Pay Transparency Can Lead to Better Equity Across Benefits

Pay Transparency Can Lead to Better Equity Across Benefits
Pay Transparency and Equity

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This insight is part 01 of 11 in this Collection.

June 3, 2024 13 mins

Pay Transparency Can Lead to Better Equity Across Benefits

Efforts to bring more transparency to pay practices shine a light on benefits equity — and it’s not only about wages and salary.

Key Takeaways
  1. Mandates like the EU Pay Transparency Directive include reporting on and mitigating gaps in benefits and pay.
  2. Benefits are an important part of total rewards, and ensuring they are equitable is key for attracting, retaining and engaging a diverse workforce.
  3. Employers should lead with data, while recognizing they may need more data than what is readily available, especially on retirement and pensions.

The movement for pay transparency — driven by both global regulations and cultural shifts — is revealing deeper inequities than previously understood. The worldwide pay gap between men and women is still problematic at 23 percent.1 Beyond simple wages, the gap extends into other areas of compensation, like retirement savings and affordable access to healthcare.

Part of the inequity occurs at a fundamental level. If raises and bonuses are based on pay, and other benefits are based on the same flawed criteria that create the pay gap in the first place, those benefits will be skewed in the direction of inequity. Even benefits that are pay-neutral like paid leave tend to increase with tenure. This poses a disadvantage to female employees, who are more likely to have work gaps.

Another issue is access and affordability. Lower-wage earners often pay a higher portion of their income for basic benefits. Our research also shows that 23 percent and 63 percent of U.S. workers live in counties with primary care and mental health provider shortages, respectively. Other countries are experiencing similar shortages, with over 110,000 provider vacancies in the UK.2 The World Health Organization estimates that there is a 1.8 million health worker shortage across Europe, which could more than double in the next few years.3

There are three critical reasons for human resources to take a closer look at equity across benefits:

  1. The EU Pay Transparency Directive requires looking at all total rewards — not just pay.
  2. Beyond compliance, ensuring benefits are as fair and accessible as possible will give organizations a competitive advantage in attracting and retaining the best talent.
  3. This will in turn help achieve diversity, equity and inclusion (DE&I) goals.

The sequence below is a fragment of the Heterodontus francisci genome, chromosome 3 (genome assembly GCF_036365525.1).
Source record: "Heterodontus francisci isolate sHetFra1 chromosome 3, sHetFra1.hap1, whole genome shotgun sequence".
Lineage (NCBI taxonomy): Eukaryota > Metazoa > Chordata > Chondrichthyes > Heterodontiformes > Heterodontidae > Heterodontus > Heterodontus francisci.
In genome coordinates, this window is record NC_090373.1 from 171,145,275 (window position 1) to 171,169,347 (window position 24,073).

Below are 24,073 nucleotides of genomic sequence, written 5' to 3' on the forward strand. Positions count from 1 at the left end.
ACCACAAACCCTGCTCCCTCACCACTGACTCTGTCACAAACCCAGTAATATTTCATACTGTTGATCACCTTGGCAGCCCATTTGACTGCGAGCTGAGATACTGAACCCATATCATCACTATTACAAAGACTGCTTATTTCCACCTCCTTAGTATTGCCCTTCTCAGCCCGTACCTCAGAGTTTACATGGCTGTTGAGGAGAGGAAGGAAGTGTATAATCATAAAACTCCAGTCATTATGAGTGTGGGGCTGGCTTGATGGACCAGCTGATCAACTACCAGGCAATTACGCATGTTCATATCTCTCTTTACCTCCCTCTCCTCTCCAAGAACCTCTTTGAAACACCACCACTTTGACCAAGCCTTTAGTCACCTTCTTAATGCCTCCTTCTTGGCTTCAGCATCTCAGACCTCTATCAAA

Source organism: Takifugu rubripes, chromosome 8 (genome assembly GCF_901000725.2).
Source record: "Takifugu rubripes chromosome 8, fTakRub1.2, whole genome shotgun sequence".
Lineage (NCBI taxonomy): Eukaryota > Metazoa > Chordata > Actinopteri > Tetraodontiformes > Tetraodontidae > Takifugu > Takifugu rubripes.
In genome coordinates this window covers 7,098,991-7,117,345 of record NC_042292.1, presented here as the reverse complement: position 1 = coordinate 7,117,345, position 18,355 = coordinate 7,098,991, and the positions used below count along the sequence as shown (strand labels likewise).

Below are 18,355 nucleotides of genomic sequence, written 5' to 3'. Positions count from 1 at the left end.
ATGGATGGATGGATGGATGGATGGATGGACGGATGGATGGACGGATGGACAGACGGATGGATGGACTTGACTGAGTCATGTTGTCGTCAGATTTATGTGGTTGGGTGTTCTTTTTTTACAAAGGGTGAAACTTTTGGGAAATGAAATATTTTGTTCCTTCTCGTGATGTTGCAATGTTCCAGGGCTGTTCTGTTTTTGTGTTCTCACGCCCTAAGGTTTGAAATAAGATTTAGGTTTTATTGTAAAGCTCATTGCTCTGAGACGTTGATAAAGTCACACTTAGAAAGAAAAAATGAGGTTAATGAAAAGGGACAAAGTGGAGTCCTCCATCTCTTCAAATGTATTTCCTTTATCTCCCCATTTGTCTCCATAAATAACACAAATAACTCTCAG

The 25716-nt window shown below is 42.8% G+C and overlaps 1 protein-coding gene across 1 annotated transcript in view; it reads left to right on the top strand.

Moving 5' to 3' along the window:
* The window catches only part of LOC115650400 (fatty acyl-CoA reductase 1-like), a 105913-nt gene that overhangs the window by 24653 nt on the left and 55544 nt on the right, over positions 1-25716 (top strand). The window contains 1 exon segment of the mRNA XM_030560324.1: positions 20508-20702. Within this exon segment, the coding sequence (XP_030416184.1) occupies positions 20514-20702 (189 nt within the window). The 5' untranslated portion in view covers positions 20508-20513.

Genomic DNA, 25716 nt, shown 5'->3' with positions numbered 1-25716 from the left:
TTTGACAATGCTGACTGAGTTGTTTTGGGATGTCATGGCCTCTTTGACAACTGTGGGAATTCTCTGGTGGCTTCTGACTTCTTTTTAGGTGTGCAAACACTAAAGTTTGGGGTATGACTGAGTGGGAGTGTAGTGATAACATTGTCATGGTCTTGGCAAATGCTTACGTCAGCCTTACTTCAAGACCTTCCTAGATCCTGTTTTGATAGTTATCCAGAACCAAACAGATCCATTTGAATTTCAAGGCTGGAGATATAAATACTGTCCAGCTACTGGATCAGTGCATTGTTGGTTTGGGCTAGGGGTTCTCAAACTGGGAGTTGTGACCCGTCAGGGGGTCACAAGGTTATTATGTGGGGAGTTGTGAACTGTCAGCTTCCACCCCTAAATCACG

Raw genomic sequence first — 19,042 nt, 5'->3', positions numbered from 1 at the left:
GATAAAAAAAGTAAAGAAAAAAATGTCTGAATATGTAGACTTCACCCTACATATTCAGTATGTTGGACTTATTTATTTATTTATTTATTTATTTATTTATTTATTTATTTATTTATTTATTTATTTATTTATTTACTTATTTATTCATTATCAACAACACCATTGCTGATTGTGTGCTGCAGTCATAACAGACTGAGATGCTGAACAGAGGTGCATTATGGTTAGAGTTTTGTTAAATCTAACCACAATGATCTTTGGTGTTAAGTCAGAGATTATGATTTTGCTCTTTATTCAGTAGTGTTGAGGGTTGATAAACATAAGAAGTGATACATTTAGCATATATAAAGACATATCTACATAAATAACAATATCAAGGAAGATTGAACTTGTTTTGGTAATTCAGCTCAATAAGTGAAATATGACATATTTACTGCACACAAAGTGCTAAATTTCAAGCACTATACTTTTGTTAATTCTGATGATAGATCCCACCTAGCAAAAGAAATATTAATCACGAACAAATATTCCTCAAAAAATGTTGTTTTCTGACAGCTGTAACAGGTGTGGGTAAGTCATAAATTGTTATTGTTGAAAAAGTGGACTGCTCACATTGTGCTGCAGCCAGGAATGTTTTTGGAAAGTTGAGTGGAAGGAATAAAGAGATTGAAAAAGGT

23%

Nearly a quarter of employees in the U.S. spend at least 10 percent of their income on healthcare

Source: Aon Research

Quote icon

Benefits equity is both a compliance issue and a strategic priority for human resources leaders. Employers have an opportunity to truly show their commitment to their workers and not just check off a box.

Emma Bassett
People Solutions Client Leader, Health Solutions, Europe, the Middle East and Africa

A Closer Look at The EU Pay Transparency Directive

The EU Pay Transparency Directive mandates that all 27 member countries must pass legislation requiring companies with at least 100 employees to publish pay gaps of 5 percent or more between men and women doing similar work. Pay gaps include wages, as well as pensions, defined contribution retirement plans and other benefits. This highlights the need for employers to understand the value of their benefits, how that value varies between employees performing the same category of work and whether those gaps can be explained by objective reasons.

Other requirements of the directive include:

  • Employers must disclose how pay is set, progressed and managed, details on promotion and progression criteria, as well as the existing pay gap between female and male workers.
  • Job applicants will also have the right to receive information on the initial pay level/range for any advertised position. Employers cannot ask about previous or current pay, nor prohibit employees from discussing pay.
  • Employers must have tools to compare and assess pay levels. Those levels must be based on gender-neutral criteria and include gender-neutral job evaluation/classification systems. This could represent a significant change for any employers who do not have a job architecture underpinned by a recognized analytical job evaluation methodology.
  • Although most countries already have pay equity mechanisms, they will have to certify they meet the directive's terms. For those without pay equity programs, this will be a substantial change.

Beyond the EU directive, companies will need to comply with pay transparency mandates in more than two dozen countries, including Australia, Canada, Japan and various U.S. states and cities. These mandates range from requiring several companies to post salary ranges in job postings to Iceland’ s Jafnlaunavottunu,4 a pay equity certification that renews every three years. These regulations typically apply to companies that have or are recruiting employees in the regulated jurisdiction, including multinational organizations.